My First Pair of Shoes in Canada

Sharmila Pokharel


I didn’t have great ambitions other than to live in a place that had a window and a balcony. The day we arrived in Canada, my mind wobbled like a pendulum. I was confused and happy at the same time. As we approached Edmonton, after 30 hours of travel from Nepal, the country of  Mount Everest, I looked down through the plane window and saw vast emptiness and barren fields.    But seeing the smiling faces of my uncle and husband’s friend waiting for us at the airport, I shed tears of happiness.


During my first six months in Canada, armed with a civil engineering degree and six years of professional experience, I conducted a vigorous job hunt, but no luck. I started searching for any kind of job. Finally I received a call from Pizza 73. During the interview, the manager said, “You can start work on January first or second—the choice is yours—but keep in mind that January first is a very busy day.” I did not want to run away from my responsibilities, so I agreed to start on New Year’s Day. 


Looking at my height, the manager said, “You’d better buy platform shoes so you can reach the kitchen countertop.”


Finding an appropriate pair of shoes for my short and narrow feet was always a challenge. Luckily, this time, I found a perfect fit. I instantly became two inches taller wearing my brand-new white Reebok walking shoes.


The first day of January turned out to be a dreadful day. Pizzas were being prepared and rolling along the queue in trays as if robots were making them. Nobody had a spare second to explain what I was supposed to do. I ran here and there to help with minor tasks. After eight hours of standing and running without eating or drinking, I was exhausted, dehydrated, and very hungry. When I got home, I took off my shoes and submerged my sweaty, smelly, and swollen feet in warm, salted  water. I felt empathy for all those people who work in restaurants, hospitals, and grocery stores.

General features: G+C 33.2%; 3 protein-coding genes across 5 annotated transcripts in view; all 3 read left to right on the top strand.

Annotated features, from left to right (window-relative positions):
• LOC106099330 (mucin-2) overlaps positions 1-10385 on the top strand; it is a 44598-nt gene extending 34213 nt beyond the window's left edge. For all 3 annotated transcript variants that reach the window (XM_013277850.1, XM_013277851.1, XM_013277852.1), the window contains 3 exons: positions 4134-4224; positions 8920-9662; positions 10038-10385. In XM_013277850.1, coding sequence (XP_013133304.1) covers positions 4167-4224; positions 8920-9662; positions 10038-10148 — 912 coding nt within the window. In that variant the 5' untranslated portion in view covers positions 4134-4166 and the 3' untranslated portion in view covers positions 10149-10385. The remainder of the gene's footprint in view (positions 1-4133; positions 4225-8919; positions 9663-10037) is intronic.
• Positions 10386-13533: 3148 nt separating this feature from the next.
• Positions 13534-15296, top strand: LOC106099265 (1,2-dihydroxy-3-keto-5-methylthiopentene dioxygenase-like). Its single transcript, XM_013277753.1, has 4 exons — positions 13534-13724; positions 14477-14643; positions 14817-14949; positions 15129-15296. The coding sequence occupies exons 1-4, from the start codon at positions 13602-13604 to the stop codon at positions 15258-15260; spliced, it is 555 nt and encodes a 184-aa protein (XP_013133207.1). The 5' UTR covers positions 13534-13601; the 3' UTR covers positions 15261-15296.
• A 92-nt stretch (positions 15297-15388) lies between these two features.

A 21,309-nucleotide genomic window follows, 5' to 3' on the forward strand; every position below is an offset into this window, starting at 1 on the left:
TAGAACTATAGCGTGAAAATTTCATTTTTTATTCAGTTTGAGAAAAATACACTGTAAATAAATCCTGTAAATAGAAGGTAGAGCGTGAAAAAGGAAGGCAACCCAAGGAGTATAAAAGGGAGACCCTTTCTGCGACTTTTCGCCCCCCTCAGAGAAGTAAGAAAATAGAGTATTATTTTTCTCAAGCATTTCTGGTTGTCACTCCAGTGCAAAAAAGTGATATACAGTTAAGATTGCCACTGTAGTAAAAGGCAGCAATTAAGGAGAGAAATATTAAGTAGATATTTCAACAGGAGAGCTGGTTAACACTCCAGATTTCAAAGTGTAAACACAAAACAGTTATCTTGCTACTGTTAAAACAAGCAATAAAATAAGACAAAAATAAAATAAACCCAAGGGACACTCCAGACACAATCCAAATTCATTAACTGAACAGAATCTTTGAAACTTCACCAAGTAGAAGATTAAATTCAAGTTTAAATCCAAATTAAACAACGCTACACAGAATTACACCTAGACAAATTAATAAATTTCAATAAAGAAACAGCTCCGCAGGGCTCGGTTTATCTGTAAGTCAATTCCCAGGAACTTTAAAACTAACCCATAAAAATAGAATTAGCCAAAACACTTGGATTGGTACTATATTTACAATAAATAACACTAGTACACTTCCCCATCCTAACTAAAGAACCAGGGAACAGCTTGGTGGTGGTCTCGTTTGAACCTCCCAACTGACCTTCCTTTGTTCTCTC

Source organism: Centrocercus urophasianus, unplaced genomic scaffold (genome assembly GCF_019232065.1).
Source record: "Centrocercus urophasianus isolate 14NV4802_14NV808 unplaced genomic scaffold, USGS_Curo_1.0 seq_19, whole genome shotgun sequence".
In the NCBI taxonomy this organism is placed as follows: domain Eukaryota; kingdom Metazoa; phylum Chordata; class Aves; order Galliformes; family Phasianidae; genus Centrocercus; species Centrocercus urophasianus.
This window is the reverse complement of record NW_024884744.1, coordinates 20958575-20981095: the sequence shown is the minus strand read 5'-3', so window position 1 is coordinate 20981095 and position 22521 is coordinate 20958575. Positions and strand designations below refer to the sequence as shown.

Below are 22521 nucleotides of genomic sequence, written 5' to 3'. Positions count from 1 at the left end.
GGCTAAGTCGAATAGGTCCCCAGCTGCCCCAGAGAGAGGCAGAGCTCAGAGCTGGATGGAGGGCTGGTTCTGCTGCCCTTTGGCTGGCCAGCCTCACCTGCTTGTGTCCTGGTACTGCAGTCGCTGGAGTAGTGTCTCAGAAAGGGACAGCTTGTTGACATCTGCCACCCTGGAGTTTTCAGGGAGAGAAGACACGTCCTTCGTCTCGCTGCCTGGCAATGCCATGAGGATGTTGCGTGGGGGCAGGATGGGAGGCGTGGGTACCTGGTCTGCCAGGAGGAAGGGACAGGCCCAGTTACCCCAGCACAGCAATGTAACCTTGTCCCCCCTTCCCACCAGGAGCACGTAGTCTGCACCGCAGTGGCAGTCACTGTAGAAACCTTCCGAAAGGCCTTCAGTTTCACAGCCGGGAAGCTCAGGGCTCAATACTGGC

I worked at Pizza 73 for a year. In order to reach the pizza toppings, I had to hop like a bunny, even with my thick-soled shoes. I got more tired from hopping than from doing the actual work. Eventually, I completed a two-year diploma at NAIT and got a job at an engineering company where I have been working for the last seven years. I do have a big window and a backyard now—all it took was five years of struggle and hard work.


This year, I enrolled in the graduate course at Humber School for Writers to pursue another dream. I’ve been writing poetry since I was a child. I published my first collection at the age of 19 and the second one at 21.


I would like to share my poem co-translated by Alice Major, a mentor from the    2021 Borderlines Writers Circle program:

My country in a foreign land

My country

came along with me

and sat next to me


on the plane


My country

came with me

in the red Tika and Pote 1

and in the

Nepali I speak



My country

came as the holy Gayatri

Mantra my worshiping room

and as thirty-three million Gods


Who says

I came here

and left my country behind?


My country

always comes with

me as my own



1 Note: Red Tika is a symbol of good luck in Hindu culture. Pote is a kind of necklace worn by Hindu married women.

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